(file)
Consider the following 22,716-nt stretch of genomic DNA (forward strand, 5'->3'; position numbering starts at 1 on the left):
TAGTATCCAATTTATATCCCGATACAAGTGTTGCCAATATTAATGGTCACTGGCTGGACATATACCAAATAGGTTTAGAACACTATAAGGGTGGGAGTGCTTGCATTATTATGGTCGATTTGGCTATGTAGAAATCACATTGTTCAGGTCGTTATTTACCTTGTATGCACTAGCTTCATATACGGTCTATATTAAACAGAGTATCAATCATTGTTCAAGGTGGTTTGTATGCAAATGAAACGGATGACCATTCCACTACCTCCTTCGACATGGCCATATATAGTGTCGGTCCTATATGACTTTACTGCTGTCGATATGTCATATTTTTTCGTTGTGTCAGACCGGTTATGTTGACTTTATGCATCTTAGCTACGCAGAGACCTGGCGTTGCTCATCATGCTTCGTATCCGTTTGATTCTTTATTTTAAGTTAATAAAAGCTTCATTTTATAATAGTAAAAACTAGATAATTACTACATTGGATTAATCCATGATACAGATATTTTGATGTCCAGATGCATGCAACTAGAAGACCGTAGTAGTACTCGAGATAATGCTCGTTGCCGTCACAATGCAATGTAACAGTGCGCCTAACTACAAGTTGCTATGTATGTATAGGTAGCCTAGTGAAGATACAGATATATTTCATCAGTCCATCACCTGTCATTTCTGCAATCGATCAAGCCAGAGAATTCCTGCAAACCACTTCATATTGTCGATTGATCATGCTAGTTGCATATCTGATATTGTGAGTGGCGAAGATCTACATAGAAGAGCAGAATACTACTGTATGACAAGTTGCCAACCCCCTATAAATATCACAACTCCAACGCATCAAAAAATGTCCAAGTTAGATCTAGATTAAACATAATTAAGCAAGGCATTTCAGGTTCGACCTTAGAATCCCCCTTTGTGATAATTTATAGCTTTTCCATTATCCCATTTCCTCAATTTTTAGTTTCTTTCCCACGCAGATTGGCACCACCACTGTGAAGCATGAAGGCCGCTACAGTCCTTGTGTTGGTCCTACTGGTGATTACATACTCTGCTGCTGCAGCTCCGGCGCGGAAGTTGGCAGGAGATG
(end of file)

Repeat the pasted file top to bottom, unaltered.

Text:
Consider the following 22,716-nt stretch of genomic DNA (forward strand, 5'->3'; position numbering starts at 1 on the left):
TAGTATCCAATTTATATCCCGATACAAGTGTTGCCAATATTAATGGTCACTGGCTGGACATATACCAAATAGGTTTAGAACACTATAAGGGTGGGAGTGCTTGCATTATTATGGTCGATTTGGCTATGTAGAAATCACATTGTTCAGGTCGTTATTTACCTTGTATGCACTAGCTTCATATACGGTCTATATTAAACAGAGTATCAATCATTGTTCAAGGTGGTTTGTATGCAAATGAAACGGATGACCATTCCACTACCTCCTTCGACATGGCCATATATAGTGTCGGTCCTATATGACTTTACTGCTGTCGATATGTCATATTTTTTCGTTGTGTCAGACCGGTTATGTTGACTTTATGCATCTTAGCTACGCAGAGACCTGGCGTTGCTCATCATGCTTCGTATCCGTTTGATTCTTTATTTTAAGTTAATAAAAGCTTCATTTTATAATAGTAAAAACTAGATAATTACTACATTGGATTAATCCATGATACAGATATTTTGATGTCCAGATGCATGCAACTAGAAGACCGTAGTAGTACTCGAGATAATGCTCGTTGCCGTCACAATGCAATGTAACAGTGCGCCTAACTACAAGTTGCTATGTATGTATAGGTAGCCTAGTGAAGATACAGATATATTTCATCAGTCCATCACCTGTCATTTCTGCAATCGATCAAGCCAGAGAATTCCTGCAAACCACTTCATATTGTCGATTGATCATGCTAGTTGCATATCTGATATTGTGAGTGGCGAAGATCTACATAGAAGAGCAGAATACTACTGTATGACAAGTTGCCAACCCCCTATAAATATCACAACTCCAACGCATCAAAAAATGTCCAAGTTAGATCTAGATTAAACATAATTAAGCAAGGCATTTCAGGTTCGACCTTAGAATCCCCCTTTGTGATAATTTATAGCTTTTCCATTATCCCATTTCCTCAATTTTTAGTTTCTTTCCCACGCAGATTGGCACCACCACTGTGAAGCATGAAGGCCGCTACAGTCCTTGTGTTGGTCCTACTGGTGATTACATACTCTGCTGCTGCAGCTCCGGCGCGGAAGTTGGCAGGAGATG